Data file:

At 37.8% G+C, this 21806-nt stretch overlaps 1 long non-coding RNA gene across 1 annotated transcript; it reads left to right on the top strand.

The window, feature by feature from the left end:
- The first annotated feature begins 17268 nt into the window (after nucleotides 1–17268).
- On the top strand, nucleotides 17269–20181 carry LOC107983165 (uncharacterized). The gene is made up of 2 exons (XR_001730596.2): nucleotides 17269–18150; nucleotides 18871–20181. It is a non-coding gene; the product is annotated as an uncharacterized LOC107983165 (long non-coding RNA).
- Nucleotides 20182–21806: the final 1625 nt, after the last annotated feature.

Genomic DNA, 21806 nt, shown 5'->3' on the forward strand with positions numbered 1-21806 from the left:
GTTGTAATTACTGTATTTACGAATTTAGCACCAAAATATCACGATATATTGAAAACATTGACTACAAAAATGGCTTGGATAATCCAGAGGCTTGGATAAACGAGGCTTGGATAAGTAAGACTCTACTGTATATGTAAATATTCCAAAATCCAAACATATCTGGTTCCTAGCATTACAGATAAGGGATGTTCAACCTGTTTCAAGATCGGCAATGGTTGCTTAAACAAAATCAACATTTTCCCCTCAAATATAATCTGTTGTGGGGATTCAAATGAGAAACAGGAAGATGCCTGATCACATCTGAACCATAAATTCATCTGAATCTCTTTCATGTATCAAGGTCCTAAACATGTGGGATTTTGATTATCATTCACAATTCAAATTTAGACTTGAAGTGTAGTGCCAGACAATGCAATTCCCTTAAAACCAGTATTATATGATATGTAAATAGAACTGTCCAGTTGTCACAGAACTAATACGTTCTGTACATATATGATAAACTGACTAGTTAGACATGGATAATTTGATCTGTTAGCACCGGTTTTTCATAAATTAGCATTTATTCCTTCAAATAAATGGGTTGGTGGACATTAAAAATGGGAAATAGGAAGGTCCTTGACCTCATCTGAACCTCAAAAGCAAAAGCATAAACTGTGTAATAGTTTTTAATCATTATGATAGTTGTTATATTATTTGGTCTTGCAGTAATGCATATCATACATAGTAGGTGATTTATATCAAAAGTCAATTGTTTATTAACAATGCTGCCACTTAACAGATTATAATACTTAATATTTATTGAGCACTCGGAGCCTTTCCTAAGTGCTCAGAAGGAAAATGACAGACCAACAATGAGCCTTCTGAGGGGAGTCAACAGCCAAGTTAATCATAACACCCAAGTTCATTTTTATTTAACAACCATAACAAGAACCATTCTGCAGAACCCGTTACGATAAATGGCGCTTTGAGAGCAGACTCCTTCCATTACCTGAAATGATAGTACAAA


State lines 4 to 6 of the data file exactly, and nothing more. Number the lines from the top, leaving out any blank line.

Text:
- On the top strand, nucleotides 17269–20181 carry LOC107983165 (uncharacterized). The gene is made up of 2 exons (XR_001730596.2): nucleotides 17269–18150; nucleotides 18871–20181. It is a non-coding gene; the product is annotated as an uncharacterized LOC107983165 (long non-coding RNA).
- Nucleotides 20182–21806: the final 1625 nt, after the last annotated feature.

Genomic DNA, 21806 nt, shown 5'->3' on the forward strand with positions numbered 1-21806 from the left: